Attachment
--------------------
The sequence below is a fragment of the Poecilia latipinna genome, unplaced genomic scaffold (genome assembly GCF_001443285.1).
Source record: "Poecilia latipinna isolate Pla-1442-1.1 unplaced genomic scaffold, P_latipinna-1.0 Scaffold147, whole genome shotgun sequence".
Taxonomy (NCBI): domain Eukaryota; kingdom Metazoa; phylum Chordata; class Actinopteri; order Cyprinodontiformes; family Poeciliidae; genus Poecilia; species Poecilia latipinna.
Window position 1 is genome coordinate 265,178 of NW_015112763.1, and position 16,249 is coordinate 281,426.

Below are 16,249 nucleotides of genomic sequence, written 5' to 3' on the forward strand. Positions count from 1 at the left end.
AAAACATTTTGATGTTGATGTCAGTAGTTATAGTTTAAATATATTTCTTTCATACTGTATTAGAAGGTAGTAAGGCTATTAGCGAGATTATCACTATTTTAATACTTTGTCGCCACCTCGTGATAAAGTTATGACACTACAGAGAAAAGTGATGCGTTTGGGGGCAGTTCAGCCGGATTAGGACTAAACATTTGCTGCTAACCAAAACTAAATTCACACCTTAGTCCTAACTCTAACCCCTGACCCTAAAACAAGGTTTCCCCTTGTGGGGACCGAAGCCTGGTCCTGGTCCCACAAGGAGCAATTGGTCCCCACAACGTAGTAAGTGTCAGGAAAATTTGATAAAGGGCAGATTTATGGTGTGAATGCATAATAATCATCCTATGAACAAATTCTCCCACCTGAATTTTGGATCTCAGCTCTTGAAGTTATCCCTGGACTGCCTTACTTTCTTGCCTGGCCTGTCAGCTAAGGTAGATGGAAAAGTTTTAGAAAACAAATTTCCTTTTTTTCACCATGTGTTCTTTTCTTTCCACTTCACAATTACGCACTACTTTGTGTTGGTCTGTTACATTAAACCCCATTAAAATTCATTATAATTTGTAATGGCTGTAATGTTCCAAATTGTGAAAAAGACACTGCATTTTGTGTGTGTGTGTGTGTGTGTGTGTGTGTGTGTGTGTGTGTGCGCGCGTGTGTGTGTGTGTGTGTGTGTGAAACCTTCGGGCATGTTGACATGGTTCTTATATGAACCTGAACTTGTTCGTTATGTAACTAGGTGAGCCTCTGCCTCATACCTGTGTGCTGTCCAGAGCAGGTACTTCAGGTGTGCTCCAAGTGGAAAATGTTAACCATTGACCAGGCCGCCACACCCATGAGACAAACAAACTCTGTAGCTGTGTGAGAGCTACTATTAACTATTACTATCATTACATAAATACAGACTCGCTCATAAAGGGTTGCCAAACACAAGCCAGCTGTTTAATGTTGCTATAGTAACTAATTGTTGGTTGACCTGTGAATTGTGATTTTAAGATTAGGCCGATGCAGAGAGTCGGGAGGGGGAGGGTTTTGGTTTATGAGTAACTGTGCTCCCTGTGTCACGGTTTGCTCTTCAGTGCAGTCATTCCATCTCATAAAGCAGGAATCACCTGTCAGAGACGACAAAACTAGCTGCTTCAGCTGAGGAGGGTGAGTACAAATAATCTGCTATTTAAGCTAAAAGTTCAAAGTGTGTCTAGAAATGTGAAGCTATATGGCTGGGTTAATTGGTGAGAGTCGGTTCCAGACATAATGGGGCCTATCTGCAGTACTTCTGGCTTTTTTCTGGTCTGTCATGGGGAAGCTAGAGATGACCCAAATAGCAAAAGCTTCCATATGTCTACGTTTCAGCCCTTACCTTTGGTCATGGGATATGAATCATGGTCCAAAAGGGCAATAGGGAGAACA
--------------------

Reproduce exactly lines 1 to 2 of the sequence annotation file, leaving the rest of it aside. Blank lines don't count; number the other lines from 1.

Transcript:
The sequence below is a fragment of the Poecilia latipinna genome, unplaced genomic scaffold (genome assembly GCF_001443285.1).
Source record: "Poecilia latipinna isolate Pla-1442-1.1 unplaced genomic scaffold, P_latipinna-1.0 Scaffold147, whole genome shotgun sequence".